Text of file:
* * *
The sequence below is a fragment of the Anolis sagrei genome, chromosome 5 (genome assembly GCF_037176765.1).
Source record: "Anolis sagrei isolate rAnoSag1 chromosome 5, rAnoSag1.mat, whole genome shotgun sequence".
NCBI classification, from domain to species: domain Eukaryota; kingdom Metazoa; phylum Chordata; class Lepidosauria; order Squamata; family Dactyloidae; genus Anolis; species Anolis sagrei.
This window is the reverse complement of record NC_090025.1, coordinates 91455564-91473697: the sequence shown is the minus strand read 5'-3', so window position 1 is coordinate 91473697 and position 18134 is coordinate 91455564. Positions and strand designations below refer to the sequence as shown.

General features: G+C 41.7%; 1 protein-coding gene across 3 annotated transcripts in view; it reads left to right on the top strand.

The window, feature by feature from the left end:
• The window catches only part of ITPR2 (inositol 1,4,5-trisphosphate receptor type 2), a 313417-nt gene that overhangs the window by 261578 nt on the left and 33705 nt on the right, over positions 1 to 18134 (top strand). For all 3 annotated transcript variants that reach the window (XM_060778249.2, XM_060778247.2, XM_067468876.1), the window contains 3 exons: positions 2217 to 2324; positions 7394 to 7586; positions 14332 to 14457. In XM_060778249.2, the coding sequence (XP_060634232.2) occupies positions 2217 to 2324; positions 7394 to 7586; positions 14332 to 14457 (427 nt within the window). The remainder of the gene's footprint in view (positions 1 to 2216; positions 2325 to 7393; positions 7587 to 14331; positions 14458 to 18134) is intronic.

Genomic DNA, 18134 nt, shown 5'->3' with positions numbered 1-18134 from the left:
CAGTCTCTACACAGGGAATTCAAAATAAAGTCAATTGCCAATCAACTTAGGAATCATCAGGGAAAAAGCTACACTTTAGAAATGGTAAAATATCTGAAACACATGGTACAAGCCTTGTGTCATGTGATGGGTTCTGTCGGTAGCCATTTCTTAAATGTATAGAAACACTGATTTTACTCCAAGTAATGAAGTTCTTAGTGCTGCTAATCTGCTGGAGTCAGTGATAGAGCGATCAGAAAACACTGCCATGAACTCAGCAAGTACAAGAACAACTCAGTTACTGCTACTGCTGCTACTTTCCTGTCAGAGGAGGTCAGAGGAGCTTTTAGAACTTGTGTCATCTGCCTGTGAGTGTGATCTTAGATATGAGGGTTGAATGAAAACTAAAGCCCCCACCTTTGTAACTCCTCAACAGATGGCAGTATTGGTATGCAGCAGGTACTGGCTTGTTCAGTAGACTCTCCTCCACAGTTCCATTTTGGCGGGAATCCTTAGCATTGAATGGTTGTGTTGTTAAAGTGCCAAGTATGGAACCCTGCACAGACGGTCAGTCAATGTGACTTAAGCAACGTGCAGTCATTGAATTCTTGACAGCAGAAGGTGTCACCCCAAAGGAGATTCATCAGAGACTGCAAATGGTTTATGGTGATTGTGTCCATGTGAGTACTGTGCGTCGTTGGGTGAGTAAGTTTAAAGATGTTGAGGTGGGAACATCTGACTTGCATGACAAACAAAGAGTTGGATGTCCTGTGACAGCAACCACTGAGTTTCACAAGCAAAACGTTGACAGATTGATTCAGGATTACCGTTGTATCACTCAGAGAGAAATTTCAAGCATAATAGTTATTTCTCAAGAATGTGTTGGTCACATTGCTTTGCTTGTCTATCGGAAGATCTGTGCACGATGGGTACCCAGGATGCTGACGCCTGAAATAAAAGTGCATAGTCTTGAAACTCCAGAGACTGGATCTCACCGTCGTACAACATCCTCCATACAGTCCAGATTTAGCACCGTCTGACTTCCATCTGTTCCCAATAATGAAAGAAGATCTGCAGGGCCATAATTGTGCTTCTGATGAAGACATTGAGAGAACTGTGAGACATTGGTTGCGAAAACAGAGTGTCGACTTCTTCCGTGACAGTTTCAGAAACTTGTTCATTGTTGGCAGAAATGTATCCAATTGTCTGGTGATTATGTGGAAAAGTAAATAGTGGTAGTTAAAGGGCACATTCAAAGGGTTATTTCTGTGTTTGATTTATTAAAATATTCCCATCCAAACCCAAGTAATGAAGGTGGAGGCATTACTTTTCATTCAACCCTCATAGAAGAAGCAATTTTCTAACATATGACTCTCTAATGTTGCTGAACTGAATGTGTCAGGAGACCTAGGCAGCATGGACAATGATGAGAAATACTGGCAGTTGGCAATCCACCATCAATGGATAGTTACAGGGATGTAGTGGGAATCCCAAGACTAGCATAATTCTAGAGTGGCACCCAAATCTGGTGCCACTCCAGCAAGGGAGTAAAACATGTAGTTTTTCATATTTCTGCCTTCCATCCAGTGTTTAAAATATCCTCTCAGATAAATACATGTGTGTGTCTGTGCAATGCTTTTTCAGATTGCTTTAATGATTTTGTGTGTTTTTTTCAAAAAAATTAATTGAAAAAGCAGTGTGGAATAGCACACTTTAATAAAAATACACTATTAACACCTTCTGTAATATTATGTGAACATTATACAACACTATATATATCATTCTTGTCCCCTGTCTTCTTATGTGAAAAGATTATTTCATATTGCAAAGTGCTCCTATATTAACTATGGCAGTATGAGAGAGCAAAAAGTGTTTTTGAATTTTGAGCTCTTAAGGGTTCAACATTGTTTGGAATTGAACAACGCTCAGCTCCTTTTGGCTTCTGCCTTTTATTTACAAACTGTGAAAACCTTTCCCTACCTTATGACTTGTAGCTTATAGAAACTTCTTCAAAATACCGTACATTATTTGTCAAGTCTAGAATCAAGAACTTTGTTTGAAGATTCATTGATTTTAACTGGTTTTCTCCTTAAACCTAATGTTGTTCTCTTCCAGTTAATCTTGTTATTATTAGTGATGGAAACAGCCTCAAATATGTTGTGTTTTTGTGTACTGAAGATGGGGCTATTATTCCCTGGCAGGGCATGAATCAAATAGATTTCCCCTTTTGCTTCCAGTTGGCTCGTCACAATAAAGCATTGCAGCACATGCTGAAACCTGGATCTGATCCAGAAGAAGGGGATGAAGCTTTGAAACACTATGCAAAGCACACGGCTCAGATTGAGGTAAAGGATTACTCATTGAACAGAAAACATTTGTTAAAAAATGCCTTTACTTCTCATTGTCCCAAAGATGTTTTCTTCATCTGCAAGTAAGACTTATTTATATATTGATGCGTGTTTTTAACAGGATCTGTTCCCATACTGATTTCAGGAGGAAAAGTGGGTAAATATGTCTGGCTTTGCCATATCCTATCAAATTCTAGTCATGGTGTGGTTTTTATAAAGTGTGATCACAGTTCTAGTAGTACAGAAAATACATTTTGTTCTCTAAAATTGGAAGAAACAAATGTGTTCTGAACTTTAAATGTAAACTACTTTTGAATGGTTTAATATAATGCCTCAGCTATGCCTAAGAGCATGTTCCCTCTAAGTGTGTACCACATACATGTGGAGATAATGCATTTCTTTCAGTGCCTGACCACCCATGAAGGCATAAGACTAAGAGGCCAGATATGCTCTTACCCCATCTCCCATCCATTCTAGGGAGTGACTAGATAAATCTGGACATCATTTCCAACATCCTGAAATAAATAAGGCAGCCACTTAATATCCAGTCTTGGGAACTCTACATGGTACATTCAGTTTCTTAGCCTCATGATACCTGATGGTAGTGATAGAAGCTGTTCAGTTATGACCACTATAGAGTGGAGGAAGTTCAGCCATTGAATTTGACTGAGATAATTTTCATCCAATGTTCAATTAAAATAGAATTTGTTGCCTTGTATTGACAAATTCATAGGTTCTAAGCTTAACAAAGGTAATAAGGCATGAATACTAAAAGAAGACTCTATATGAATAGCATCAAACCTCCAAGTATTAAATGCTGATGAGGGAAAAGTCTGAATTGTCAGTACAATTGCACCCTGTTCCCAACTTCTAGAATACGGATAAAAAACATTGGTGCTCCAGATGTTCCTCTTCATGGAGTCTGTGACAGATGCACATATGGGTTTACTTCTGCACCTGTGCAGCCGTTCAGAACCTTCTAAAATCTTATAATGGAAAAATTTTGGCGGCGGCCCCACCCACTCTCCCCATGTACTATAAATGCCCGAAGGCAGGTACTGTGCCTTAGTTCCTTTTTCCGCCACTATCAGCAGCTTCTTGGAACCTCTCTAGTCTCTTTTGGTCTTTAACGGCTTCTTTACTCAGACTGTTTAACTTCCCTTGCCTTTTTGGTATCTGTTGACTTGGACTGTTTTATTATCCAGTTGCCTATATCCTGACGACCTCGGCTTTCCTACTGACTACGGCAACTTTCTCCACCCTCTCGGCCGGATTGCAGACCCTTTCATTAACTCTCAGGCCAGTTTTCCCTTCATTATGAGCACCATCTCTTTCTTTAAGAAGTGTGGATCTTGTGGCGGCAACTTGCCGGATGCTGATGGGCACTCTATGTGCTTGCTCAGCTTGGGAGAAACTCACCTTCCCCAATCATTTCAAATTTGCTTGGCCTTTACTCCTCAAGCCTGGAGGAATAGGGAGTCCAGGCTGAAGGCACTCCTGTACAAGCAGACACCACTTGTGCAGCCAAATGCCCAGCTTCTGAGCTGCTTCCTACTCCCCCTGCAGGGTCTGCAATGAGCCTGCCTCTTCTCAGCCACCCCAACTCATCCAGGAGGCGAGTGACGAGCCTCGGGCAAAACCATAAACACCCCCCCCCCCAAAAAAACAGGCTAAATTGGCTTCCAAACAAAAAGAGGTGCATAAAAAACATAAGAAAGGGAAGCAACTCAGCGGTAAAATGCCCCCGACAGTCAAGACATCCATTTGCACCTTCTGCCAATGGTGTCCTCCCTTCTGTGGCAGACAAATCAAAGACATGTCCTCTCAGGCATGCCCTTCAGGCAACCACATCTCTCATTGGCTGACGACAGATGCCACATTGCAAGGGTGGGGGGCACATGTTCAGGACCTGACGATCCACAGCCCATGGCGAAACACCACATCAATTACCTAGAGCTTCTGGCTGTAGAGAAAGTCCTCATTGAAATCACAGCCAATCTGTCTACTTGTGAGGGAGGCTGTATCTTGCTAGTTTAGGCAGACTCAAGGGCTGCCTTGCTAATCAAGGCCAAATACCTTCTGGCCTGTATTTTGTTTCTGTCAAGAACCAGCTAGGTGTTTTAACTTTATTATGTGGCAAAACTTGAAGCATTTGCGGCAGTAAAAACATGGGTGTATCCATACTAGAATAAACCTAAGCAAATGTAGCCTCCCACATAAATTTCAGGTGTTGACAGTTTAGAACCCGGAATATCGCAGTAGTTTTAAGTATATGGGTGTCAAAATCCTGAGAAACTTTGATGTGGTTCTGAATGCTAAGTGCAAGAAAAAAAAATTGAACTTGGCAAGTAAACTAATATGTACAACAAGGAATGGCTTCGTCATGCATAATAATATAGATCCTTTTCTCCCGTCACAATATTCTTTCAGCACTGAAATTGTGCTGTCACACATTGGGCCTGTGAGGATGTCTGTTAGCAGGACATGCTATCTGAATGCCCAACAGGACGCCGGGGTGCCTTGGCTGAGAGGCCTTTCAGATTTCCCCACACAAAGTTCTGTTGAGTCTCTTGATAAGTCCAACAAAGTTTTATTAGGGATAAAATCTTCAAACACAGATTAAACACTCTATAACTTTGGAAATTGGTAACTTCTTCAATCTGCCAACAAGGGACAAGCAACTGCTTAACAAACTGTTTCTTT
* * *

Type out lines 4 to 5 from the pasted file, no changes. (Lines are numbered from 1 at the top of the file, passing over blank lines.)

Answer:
This window is the reverse complement of record NC_090025.1, coordinates 91455564-91473697: the sequence shown is the minus strand read 5'-3', so window position 1 is coordinate 91473697 and position 18134 is coordinate 91455564. Positions and strand designations below refer to the sequence as shown.

General features: G+C 41.7%; 1 protein-coding gene across 3 annotated transcripts in view; it reads left to right on the top strand.